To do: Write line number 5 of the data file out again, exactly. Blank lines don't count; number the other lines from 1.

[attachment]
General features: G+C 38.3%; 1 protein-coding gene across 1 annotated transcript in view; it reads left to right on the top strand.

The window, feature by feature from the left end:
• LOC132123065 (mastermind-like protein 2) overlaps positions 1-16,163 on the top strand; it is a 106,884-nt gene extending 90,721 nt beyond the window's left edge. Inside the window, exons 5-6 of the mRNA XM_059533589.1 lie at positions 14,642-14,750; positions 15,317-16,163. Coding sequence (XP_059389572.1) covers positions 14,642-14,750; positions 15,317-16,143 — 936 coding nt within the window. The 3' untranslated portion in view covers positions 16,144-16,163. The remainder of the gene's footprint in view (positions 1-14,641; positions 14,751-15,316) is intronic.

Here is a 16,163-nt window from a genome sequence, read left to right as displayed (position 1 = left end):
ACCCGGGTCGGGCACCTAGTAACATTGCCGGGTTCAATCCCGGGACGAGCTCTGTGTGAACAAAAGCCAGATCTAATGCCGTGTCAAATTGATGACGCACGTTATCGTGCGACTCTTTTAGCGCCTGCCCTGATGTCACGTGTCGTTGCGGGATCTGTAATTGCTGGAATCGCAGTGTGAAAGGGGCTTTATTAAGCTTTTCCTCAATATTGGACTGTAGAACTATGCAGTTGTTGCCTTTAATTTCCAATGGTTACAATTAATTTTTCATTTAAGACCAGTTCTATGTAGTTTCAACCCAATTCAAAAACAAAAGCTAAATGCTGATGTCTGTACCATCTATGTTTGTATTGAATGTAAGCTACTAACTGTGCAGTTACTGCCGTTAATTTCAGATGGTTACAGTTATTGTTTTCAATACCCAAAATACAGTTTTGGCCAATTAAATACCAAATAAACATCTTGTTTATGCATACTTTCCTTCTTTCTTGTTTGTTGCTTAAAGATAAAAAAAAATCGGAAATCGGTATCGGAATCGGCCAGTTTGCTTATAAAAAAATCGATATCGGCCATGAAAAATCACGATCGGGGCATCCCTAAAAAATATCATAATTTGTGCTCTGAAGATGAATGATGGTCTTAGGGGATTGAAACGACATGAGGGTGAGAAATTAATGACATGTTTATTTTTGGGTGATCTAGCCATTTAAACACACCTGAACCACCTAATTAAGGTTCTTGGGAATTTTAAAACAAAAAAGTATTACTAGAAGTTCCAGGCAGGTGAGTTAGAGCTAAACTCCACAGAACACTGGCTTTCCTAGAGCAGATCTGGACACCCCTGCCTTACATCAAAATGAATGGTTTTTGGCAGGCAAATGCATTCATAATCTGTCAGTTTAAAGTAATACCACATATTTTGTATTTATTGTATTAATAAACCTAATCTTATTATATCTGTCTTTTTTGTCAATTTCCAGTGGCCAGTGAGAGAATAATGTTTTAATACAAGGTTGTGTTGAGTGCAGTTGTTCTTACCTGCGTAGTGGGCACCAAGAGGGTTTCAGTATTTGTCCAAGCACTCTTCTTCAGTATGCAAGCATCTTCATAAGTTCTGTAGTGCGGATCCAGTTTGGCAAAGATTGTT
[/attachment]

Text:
ACCCGGGTCGGGCACCTAGTAACATTGCCGGGTTCAATCCCGGGACGAGCTCTGTGTGAACAAAAGCCAGATCTAATGCCGTGTCAAATTGATGACGCACGTTATCGTGCGACTCTTTTAGCGCCTGCCCTGATGTCACGTGTCGTTGCGGGATCTGTAATTGCTGGAATCGCAGTGTGAAAGGGGCTTTATTAAGCTTTTCCTCAATATTGGACTGTAGAACTATGCAGTTGTTGCCTTTAATTTCCAATGGTTACAATTAATTTTTCATTTAAGACCAGTTCTATGTAGTTTCAACCCAATTCAAAAACAAAAGCTAAATGCTGATGTCTGTACCATCTATGTTTGTATTGAATGTAAGCTACTAACTGTGCAGTTACTGCCGTTAATTTCAGATGGTTACAGTTATTGTTTTCAATACCCAAAATACAGTTTTGGCCAATTAAATACCAAATAAACATCTTGTTTATGCATACTTTCCTTCTTTCTTGTTTGTTGCTTAAAGATAAAAAAAAATCGGAAATCGGTATCGGAATCGGCCAGTTTGCTTATAAAAAAATCGATATCGGCCATGAAAAATCACGATCGGGGCATCCCTAAAAAATATCATAATTTGTGCTCTGAAGATGAATGATGGTCTTAGGGGATTGAAACGACATGAGGGTGAGAAATTAATGACATGTTTATTTTTGGGTGATCTAGCCATTTAAACACACCTGAACCACCTAATTAAGGTTCTTGGGAATTTTAAAACAAAAAAGTATTACTAGAAGTTCCAGGCAGGTGAGTTAGAGCTAAACTCCACAGAACACTGGCTTTCCTAGAGCAGATCTGGACACCCCTGCCTTACATCAAAATGAATGGTTTTTGGCAGGCAAATGCATTCATAATCTGTCAGTTTAAAGTAATACCACATATTTTGTATTTATTGTATTAATAAACCTAATCTTATTATATCTGTCTTTTTTGTCAATTTCCAGTGGCCAGTGAGAGAATAATGTTTTAATACAAGGTTGTGTTGAGTGCAGTTGTTCTTACCTGCGTAGTGGGCACCAAGAGGGTTTCAGTATTTGTCCAAGCACTCTTCTTCAGTATGCAAGCATCTTCATAAGTTCTGTAGTGCGGATCCAGTTTGGCAAAGATTGTT